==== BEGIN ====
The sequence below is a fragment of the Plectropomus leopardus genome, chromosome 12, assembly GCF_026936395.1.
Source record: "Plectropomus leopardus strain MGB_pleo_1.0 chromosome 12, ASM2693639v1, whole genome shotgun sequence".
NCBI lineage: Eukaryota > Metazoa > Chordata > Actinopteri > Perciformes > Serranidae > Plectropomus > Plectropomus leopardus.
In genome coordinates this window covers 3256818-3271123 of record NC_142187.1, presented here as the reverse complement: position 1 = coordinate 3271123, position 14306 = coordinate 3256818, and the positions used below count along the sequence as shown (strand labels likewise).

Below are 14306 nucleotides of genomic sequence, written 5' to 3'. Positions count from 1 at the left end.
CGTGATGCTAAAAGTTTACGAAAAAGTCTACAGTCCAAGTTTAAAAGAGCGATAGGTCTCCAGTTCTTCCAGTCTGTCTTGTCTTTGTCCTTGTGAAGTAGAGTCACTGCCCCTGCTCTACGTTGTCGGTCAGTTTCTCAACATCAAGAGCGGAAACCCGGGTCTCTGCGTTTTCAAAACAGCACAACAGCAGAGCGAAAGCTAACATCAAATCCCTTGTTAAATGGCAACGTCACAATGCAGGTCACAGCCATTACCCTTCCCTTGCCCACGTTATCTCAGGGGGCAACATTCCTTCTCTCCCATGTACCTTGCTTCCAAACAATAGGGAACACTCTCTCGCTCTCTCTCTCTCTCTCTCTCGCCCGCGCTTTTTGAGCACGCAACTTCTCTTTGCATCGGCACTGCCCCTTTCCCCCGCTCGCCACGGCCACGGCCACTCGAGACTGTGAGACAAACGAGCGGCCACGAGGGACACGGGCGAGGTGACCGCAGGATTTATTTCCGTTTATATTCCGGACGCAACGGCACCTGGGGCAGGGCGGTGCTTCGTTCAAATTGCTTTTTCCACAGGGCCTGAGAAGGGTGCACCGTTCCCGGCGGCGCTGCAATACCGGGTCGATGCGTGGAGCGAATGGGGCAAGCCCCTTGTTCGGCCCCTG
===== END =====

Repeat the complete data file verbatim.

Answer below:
The sequence below is a fragment of the Plectropomus leopardus genome, chromosome 12, assembly GCF_026936395.1.
Source record: "Plectropomus leopardus strain MGB_pleo_1.0 chromosome 12, ASM2693639v1, whole genome shotgun sequence".
NCBI lineage: Eukaryota > Metazoa > Chordata > Actinopteri > Perciformes > Serranidae > Plectropomus > Plectropomus leopardus.
In genome coordinates this window covers 3256818-3271123 of record NC_142187.1, presented here as the reverse complement: position 1 = coordinate 3271123, position 14306 = coordinate 3256818, and the positions used below count along the sequence as shown (strand labels likewise).

Below are 14306 nucleotides of genomic sequence, written 5' to 3'. Positions count from 1 at the left end.
CGTGATGCTAAAAGTTTACGAAAAAGTCTACAGTCCAAGTTTAAAAGAGCGATAGGTCTCCAGTTCTTCCAGTCTGTCTTGTCTTTGTCCTTGTGAAGTAGAGTCACTGCCCCTGCTCTACGTTGTCGGTCAGTTTCTCAACATCAAGAGCGGAAACCCGGGTCTCTGCGTTTTCAAAACAGCACAACAGCAGAGCGAAAGCTAACATCAAATCCCTTGTTAAATGGCAACGTCACAATGCAGGTCACAGCCATTACCCTTCCCTTGCCCACGTTATCTCAGGGGGCAACATTCCTTCTCTCCCATGTACCTTGCTTCCAAACAATAGGGAACACTCTCTCGCTCTCTCTCTCTCTCTCTCTCGCCCGCGCTTTTTGAGCACGCAACTTCTCTTTGCATCGGCACTGCCCCTTTCCCCCGCTCGCCACGGCCACGGCCACTCGAGACTGTGAGACAAACGAGCGGCCACGAGGGACACGGGCGAGGTGACCGCAGGATTTATTTCCGTTTATATTCCGGACGCAACGGCACCTGGGGCAGGGCGGTGCTTCGTTCAAATTGCTTTTTCCACAGGGCCTGAGAAGGGTGCACCGTTCCCGGCGGCGCTGCAATACCGGGTCGATGCGTGGAGCGAATGGGGCAAGCCCCTTGTTCGGCCCCTG